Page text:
Escalators have those fluffy black brushes for a similar reason that some have yellow lines on their steps. To try and deter people from getting too close to dangerous places. People don’t always take notice, and sometimes clothing can drape close to the point where the step meets the edge or ‘skirt.’ The brush is a little barrier to help prevent this from happening. They can also catch bits of fluff and prevent other small things from falling down into the gaps.
Your average pair of jeans has several features that are both functional and somewhat sentimental. The metal rivets around the pockets help secure the stress points. This ensures they last a bit longer than the average, though not all jeans have them. Many still have a tiny pocket directly above the main pocket. This was originally meant to hold a pocket watch. Even though pocket watches are mostly a thing of the past, many people still use this space to store coins, rings, or even a portable USB!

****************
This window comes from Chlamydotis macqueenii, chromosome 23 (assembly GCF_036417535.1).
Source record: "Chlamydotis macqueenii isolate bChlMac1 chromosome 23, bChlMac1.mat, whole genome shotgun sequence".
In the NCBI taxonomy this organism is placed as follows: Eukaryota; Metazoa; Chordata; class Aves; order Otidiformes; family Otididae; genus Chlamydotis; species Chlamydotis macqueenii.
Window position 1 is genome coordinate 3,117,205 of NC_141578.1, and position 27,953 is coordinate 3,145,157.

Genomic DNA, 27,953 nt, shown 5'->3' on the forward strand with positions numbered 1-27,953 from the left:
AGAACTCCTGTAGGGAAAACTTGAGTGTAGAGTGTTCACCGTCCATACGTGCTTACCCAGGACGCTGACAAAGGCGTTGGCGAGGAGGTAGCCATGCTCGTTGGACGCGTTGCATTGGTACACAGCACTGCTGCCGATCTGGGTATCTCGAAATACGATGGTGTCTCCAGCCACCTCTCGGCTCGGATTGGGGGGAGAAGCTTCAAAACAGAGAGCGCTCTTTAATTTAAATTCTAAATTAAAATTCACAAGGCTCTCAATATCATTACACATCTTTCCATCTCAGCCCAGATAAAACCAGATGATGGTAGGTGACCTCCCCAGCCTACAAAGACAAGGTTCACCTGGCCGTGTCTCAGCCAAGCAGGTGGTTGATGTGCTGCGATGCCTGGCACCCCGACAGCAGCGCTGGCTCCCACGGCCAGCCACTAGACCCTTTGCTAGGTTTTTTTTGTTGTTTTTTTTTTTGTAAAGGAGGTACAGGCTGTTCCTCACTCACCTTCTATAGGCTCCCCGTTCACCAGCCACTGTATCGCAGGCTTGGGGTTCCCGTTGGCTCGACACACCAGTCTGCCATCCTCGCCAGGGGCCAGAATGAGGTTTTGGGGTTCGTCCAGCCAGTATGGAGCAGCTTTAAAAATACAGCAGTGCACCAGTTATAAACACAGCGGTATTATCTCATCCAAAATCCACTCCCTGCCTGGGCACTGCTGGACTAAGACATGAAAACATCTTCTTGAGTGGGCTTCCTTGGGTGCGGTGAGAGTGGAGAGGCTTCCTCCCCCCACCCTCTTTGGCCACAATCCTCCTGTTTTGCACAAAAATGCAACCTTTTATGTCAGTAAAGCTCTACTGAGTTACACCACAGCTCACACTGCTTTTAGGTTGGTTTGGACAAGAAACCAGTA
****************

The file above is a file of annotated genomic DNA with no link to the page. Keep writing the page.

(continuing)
This may seem a little obvious, but if you’ve wondered what all the notches are for in a car tire, it’s for traction on the road. However, they are also a good indicator if your tire is getting too worn down. If those notches aren’t so deep anymore and are almost flush with the road, it’s time to replace them. If you don’t, the next time you try to stop suddenly at a stop sign, you might be surprised to find your car has turned into a giant rollerskate.
Those takeaway containers most associated with Chinese restaurants are designed to not only carry your food home but to store it in the fridge. They double as a plate as you can eat straight out of them and don’t have to worry about dirty dishes. Yea! They were actually patented way back in 1894 to transport freshly shucked oysters and were known as oyster pails. They were later adapted to use as leakproof containers for food.